We need to kick our email habit. It’s not easy to quit, and when each email brings more conversions, it’s tempting to just keep hitting send until you hit your goal. An easy way to solve this problem is to put a cap on the number of emails sent in a specific campaign, but audience size is harder to regulate. If your emails average a 20% conversion rate and you’re only allowed to send three, who’s stopping you from sending each of these three messages to 50,000 people?
At Cornell, we’ve thought a lot about how we send emails and have worked hard to adopt a mindset of only sending messages to those who are interested. This is easier said than done, as it’s impossible to completely predict what your audience wants to receive without them explicitly telling you. With behavior and interest data, you can get close. We decided to treat a person’s email behavior as their own expression of interest – opening an email as interest in a subject line or sender, clicking as interest in the content provided. Our team conducted an A/B test on the marketing of a suite of upcoming live streams using these indicators. Our control group all received the same set of invitations and event reminders if they had previously opened their event invitation while our experimental group only received event reminders if they had previously clicked on their event invitation. The experimental group attended events from follow-up emails at a rate more than ten times greater* than our control group.
These results absolutely confirm our suspicion that email behavior can accurately determine an audience’s interest in an offer. So why is it still so difficult to make the change to only sending follow-up emails to recipients who want them? Despite having an astronomically higher conversion rate from our follow-up messages, the experimental group still had about ten fewer attendees of each live stream event than the control group. In a business that focuses on getting as many people involved and engaged as possible, losing ten people can feel like too high of a cost. So how can we make it up?
Let’s first compare the email volume delivered to the audience that didn’t end up attending. In our interest-based group, only 69 people were sent an event reminder who didn’t attend compared to over 3000 in our control group. That number might not sound like it has a great effect on your email volume, but when you’re marketing hundreds of events a year, this habit can result in some serious email fatigue. When your audience gets tired of receiving your emails, they’re going to stop opening them.
Second – attendance can easily be made up by thoughtfully curating your audience. We use EverTrue to generate our audiences based on Facebook interest data and post engagement in order to market to people who we think would be more interested in what we are promoting. This means that those who receive the email are already more likely to open and click on your message in the first place.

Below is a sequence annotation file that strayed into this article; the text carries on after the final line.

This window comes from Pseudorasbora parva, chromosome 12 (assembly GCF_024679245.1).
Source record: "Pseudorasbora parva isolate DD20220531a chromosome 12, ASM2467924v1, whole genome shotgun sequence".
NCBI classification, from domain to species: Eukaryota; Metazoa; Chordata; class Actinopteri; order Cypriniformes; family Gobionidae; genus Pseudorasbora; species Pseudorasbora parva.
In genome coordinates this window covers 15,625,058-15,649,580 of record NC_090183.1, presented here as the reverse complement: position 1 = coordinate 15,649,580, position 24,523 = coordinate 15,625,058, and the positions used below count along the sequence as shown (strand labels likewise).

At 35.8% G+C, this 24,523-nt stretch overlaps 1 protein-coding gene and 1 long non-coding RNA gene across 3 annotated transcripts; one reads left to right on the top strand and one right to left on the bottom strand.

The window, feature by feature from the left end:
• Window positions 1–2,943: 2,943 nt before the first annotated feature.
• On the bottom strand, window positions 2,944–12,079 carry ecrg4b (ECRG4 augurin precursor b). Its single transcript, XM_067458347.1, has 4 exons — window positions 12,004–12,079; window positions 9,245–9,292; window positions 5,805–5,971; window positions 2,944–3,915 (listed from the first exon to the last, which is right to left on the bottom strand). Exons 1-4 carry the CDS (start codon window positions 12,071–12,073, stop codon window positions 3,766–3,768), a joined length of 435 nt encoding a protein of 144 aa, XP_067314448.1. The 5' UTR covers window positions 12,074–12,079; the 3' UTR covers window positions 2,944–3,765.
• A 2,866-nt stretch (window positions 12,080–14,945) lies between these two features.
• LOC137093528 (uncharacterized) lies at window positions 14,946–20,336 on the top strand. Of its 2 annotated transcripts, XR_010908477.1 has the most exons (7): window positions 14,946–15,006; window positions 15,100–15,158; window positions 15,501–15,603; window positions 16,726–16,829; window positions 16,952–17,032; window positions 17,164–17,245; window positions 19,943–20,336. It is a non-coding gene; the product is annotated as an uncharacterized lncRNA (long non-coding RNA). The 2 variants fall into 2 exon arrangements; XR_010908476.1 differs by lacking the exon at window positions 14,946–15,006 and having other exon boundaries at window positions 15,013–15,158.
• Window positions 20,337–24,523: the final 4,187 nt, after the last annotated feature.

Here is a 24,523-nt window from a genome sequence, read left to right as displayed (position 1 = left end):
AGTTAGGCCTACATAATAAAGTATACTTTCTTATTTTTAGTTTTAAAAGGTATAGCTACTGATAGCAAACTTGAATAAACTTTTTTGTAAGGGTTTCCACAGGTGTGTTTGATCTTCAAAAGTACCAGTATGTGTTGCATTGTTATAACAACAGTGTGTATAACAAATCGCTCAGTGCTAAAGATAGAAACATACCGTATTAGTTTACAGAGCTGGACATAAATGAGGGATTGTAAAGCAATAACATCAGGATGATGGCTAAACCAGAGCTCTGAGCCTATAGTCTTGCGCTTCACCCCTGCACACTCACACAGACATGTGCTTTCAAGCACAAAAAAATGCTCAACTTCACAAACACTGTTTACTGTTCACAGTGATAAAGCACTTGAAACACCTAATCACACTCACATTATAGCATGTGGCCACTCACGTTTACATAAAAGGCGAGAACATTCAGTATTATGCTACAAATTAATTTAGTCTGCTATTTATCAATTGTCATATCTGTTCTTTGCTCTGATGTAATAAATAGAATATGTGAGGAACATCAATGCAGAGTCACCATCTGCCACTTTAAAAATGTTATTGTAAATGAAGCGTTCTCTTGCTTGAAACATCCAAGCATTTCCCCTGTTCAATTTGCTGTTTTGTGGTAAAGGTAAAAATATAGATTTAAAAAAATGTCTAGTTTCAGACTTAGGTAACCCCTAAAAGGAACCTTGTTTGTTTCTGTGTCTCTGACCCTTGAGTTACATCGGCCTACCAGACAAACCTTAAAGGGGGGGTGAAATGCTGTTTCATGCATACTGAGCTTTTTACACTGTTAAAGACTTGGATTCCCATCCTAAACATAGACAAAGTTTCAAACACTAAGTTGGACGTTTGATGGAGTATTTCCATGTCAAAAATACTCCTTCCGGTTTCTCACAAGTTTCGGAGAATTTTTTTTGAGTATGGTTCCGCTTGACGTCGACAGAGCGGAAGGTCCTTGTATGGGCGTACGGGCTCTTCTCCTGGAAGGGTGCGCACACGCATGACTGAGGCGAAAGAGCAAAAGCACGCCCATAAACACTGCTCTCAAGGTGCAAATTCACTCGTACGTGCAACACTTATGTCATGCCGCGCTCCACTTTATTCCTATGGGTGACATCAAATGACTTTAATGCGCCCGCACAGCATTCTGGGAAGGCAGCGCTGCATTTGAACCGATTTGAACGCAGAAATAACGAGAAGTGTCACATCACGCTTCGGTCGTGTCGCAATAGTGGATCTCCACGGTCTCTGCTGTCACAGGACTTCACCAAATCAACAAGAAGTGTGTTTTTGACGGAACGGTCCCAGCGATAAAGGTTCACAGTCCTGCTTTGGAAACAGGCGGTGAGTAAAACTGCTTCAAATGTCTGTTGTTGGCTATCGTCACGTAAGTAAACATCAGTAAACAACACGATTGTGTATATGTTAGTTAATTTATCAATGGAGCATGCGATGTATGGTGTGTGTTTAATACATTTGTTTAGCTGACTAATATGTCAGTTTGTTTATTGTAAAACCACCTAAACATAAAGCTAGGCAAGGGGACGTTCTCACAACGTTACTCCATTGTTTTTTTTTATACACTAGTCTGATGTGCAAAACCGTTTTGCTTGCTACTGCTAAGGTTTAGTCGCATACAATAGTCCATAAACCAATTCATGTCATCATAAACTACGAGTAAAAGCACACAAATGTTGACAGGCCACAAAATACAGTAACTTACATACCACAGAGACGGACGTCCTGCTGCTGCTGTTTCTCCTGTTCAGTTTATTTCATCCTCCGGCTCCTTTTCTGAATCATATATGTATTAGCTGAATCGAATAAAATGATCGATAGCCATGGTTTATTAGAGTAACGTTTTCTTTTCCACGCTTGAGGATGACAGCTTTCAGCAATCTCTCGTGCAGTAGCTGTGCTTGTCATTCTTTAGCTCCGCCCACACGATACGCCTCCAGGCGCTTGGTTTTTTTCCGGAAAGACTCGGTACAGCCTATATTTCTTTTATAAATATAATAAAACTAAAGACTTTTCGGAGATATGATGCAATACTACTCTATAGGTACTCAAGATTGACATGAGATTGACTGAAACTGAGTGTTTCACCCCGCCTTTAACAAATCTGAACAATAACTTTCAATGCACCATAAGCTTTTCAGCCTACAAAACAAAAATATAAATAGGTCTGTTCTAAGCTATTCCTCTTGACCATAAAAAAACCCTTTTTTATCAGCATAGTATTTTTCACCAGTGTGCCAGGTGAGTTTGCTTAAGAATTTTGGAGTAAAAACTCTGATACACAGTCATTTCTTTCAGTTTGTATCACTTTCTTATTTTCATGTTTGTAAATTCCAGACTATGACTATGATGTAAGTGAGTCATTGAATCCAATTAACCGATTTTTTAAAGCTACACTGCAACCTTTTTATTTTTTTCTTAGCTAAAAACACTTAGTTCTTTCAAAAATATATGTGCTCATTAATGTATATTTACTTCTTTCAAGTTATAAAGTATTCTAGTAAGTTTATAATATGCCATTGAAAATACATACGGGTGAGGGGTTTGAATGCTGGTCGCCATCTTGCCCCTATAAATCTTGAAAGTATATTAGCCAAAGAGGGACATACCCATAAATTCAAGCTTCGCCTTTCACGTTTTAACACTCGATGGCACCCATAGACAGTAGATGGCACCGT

So here’s my proposal: send emails to only those who want them. Send follow-ups and event reminders to only those who have opened or clicked on your first message. Use your constituents’ demographics and web behavior to predict what they’re going to want to hear about. Changing your mindset and marketing strategy will move you closer to an audience-focused rather than an event-focused model. In an audience-focused campaign, marketers are pushed to consider not only the content of their messages in order to get audience members to engage but also pay more mind to who they are actually messaging. Our question can change from “How can I send my message to more people?” to “How can I get more people to open and respond to my message?”
I’m not saying to throw out your conversion goals, but rather to change how you reach them. By only sending items of interest to your constituents, this decreases the number of emails from you in their inbox (goodbye, email fatigue!) and increases the value of each that they do receive. If we stop blindly throwing content-darts at our audiences, our focus shifts to what we can control: who we’re marketing to and what value we’re adding for them.
* This messaging study was conducted on an audience of 21,415 Cornell alumni and friends. The audience members were selected based on past event attendance and Facebook post engagement (via EverTrue). 155 event reminders were sent to the experimental group and 6893 were sent to the control group. The average experimental and control conversion rates were 18% and 1% respectively, with a two-sided z test producing p<0.00001. We deemed a conversion as a recipient who clicked through a follow-up email and viewed the live stream for at least two minutes. Further testing is needed to determine long-term email fatigue between these two populations.
Emily Gustafson is the assistant director of digital marketing for alumni affairs and development at Cornell University. An alumna of the university, she now works within the division’s digital team to improve marketing performance through web tracking, data analysis, and creative problem-solving. Gustafson is a certified Google Analytics user and trained data visualizer.